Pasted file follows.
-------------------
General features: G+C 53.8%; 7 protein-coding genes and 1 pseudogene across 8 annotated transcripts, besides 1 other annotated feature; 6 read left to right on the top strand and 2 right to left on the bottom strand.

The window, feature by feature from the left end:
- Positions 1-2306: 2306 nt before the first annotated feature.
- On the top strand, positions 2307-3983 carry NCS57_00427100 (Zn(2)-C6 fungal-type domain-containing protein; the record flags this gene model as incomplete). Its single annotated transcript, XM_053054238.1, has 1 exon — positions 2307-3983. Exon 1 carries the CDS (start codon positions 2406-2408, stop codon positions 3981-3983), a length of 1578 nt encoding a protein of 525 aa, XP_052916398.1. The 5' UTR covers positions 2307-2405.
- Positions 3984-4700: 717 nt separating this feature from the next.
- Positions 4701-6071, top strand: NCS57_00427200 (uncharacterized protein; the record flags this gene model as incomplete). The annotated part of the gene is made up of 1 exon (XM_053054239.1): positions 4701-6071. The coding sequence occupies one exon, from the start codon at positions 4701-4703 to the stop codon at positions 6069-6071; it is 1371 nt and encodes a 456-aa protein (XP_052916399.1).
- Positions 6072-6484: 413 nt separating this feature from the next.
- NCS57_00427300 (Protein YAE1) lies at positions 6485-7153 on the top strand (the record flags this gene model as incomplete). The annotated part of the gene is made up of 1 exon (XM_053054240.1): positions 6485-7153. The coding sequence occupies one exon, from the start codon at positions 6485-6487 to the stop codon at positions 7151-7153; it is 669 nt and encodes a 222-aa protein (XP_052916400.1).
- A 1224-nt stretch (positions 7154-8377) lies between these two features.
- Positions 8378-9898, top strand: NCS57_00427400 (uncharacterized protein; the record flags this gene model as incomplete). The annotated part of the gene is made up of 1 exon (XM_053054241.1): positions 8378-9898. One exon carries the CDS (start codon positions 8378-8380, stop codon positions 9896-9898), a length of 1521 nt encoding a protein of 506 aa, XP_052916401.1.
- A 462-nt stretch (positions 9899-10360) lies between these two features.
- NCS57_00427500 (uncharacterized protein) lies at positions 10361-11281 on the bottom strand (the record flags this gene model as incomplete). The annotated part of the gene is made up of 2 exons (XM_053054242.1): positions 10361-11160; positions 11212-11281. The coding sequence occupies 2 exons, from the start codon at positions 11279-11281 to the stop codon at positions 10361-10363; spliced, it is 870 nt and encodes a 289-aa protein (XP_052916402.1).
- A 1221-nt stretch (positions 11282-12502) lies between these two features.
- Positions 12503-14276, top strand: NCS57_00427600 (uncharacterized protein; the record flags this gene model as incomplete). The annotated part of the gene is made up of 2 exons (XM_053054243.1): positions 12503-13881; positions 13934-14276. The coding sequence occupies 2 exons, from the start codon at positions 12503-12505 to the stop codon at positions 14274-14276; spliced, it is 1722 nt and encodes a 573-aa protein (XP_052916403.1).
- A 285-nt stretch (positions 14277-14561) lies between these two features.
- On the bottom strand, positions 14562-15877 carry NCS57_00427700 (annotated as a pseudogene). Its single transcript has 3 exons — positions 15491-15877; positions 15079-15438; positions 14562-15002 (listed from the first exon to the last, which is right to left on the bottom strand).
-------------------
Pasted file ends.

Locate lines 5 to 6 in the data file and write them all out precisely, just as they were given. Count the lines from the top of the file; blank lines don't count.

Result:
- Positions 3984-4700: 717 nt separating this feature from the next.
- Positions 4701-6071, top strand: NCS57_00427200 (uncharacterized protein; the record flags this gene model as incomplete). The annotated part of the gene is made up of 1 exon (XM_053054239.1): positions 4701-6071. The coding sequence occupies one exon, from the start codon at positions 4701-4703 to the stop codon at positions 6069-6071; it is 1371 nt and encodes a 456-aa protein (XP_052916399.1).